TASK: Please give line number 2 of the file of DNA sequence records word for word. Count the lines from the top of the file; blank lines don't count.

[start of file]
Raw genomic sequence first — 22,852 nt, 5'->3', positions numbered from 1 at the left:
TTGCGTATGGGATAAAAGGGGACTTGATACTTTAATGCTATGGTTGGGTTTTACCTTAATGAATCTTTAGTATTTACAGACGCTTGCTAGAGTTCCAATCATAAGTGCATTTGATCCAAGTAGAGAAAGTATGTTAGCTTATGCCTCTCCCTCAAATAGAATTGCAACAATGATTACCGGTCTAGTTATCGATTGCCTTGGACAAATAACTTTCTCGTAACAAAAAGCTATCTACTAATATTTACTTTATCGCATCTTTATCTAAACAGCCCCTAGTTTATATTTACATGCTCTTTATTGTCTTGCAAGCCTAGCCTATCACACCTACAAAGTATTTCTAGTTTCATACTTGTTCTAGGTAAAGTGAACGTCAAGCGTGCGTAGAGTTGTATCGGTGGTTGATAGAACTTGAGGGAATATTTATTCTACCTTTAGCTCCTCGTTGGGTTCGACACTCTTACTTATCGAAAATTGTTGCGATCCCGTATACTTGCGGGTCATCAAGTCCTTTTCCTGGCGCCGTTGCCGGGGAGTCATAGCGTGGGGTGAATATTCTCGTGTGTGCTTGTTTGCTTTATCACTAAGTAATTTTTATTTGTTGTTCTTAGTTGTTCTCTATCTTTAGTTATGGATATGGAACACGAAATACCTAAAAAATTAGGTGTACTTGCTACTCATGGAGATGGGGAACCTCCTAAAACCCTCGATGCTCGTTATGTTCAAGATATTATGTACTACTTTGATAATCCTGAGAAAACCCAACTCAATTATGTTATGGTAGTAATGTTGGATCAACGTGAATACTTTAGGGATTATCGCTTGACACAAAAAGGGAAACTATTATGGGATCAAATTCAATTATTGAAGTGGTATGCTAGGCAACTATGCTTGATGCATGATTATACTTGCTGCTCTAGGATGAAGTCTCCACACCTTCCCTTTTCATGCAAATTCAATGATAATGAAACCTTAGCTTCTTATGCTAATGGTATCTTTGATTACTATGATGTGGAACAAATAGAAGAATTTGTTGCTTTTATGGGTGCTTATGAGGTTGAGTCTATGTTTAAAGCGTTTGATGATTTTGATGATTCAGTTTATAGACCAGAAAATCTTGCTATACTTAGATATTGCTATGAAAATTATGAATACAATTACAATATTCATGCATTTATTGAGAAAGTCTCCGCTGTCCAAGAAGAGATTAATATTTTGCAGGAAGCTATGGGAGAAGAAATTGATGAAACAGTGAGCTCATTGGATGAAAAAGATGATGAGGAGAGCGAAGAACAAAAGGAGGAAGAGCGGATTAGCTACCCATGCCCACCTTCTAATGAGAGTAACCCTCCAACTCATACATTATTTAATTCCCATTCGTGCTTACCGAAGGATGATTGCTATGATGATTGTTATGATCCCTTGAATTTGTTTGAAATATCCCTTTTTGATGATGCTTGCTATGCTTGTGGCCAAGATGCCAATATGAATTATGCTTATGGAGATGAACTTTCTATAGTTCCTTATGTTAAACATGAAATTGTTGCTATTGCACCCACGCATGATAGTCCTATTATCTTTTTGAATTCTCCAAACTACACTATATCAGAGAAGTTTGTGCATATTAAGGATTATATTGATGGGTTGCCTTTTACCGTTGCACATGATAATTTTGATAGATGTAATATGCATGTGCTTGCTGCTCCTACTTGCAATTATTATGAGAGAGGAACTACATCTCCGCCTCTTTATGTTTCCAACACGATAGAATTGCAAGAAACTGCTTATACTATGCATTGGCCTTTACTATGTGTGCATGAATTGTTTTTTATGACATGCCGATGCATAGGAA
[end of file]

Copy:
TTGCGTATGGGATAAAAGGGGACTTGATACTTTAATGCTATGGTTGGGTTTTACCTTAATGAATCTTTAGTATTTACAGACGCTTGCTAGAGTTCCAATCATAAGTGCATTTGATCCAAGTAGAGAAAGTATGTTAGCTTATGCCTCTCCCTCAAATAGAATTGCAACAATGATTACCGGTCTAGTTATCGATTGCCTTGGACAAATAACTTTCTCGTAACAAAAAGCTATCTACTAATATTTACTTTATCGCATCTTTATCTAAACAGCCCCTAGTTTATATTTACATGCTCTTTATTGTCTTGCAAGCCTAGCCTATCACACCTACAAAGTATTTCTAGTTTCATACTTGTTCTAGGTAAAGTGAACGTCAAGCGTGCGTAGAGTTGTATCGGTGGTTGATAGAACTTGAGGGAATATTTATTCTACCTTTAGCTCCTCGTTGGGTTCGACACTCTTACTTATCGAAAATTGTTGCGATCCCGTATACTTGCGGGTCATCAAGTCCTTTTCCTGGCGCCGTTGCCGGGGAGTCATAGCGTGGGGTGAATATTCTCGTGTGTGCTTGTTTGCTTTATCACTAAGTAATTTTTATTTGTTGTTCTTAGTTGTTCTCTATCTTTAGTTATGGATATGGAACACGAAATACCTAAAAAATTAGGTGTACTTGCTACTCATGGAGATGGGGAACCTCCTAAAACCCTCGATGCTCGTTATGTTCAAGATATTATGTACTACTTTGATAATCCTGAGAAAACCCAACTCAATTATGTTATGGTAGTAATGTTGGATCAACGTGAATACTTTAGGGATTATCGCTTGACACAAAAAGGGAAACTATTATGGGATCAAATTCAATTATTGAAGTGGTATGCTAGGCAACTATGCTTGATGCATGATTATACTTGCTGCTCTAGGATGAAGTCTCCACACCTTCCCTTTTCATGCAAATTCAATGATAATGAAACCTTAGCTTCTTATGCTAATGGTATCTTTGATTACTATGATGTGGAACAAATAGAAGAATTTGTTGCTTTTATGGGTGCTTATGAGGTTGAGTCTATGTTTAAAGCGTTTGATGATTTTGATGATTCAGTTTATAGACCAGAAAATCTTGCTATACTTAGATATTGCTATGAAAATTATGAATACAATTACAATATTCATGCATTTATTGAGAAAGTCTCCGCTGTCCAAGAAGAGATTAATATTTTGCAGGAAGCTATGGGAGAAGAAATTGATGAAACAGTGAGCTCATTGGATGAAAAAGATGATGAGGAGAGCGAAGAACAAAAGGAGGAAGAGCGGATTAGCTACCCATGCCCACCTTCTAATGAGAGTAACCCTCCAACTCATACATTATTTAATTCCCATTCGTGCTTACCGAAGGATGATTGCTATGATGATTGTTATGATCCCTTGAATTTGTTTGAAATATCCCTTTTTGATGATGCTTGCTATGCTTGTGGCCAAGATGCCAATATGAATTATGCTTATGGAGATGAACTTTCTATAGTTCCTTATGTTAAACATGAAATTGTTGCTATTGCACCCACGCATGATAGTCCTATTATCTTTTTGAATTCTCCAAACTACACTATATCAGAGAAGTTTGTGCATATTAAGGATTATATTGATGGGTTGCCTTTTACCGTTGCACATGATAATTTTGATAGATGTAATATGCATGTGCTTGCTGCTCCTACTTGCAATTATTATGAGAGAGGAACTACATCTCCGCCTCTTTATGTTTCCAACACGATAGAATTGCAAGAAACTGCTTATACTATGCATTGGCCTTTACTATGTGTGCATGAATTGTTTTTTATGACATGCCGATGCATAGGAA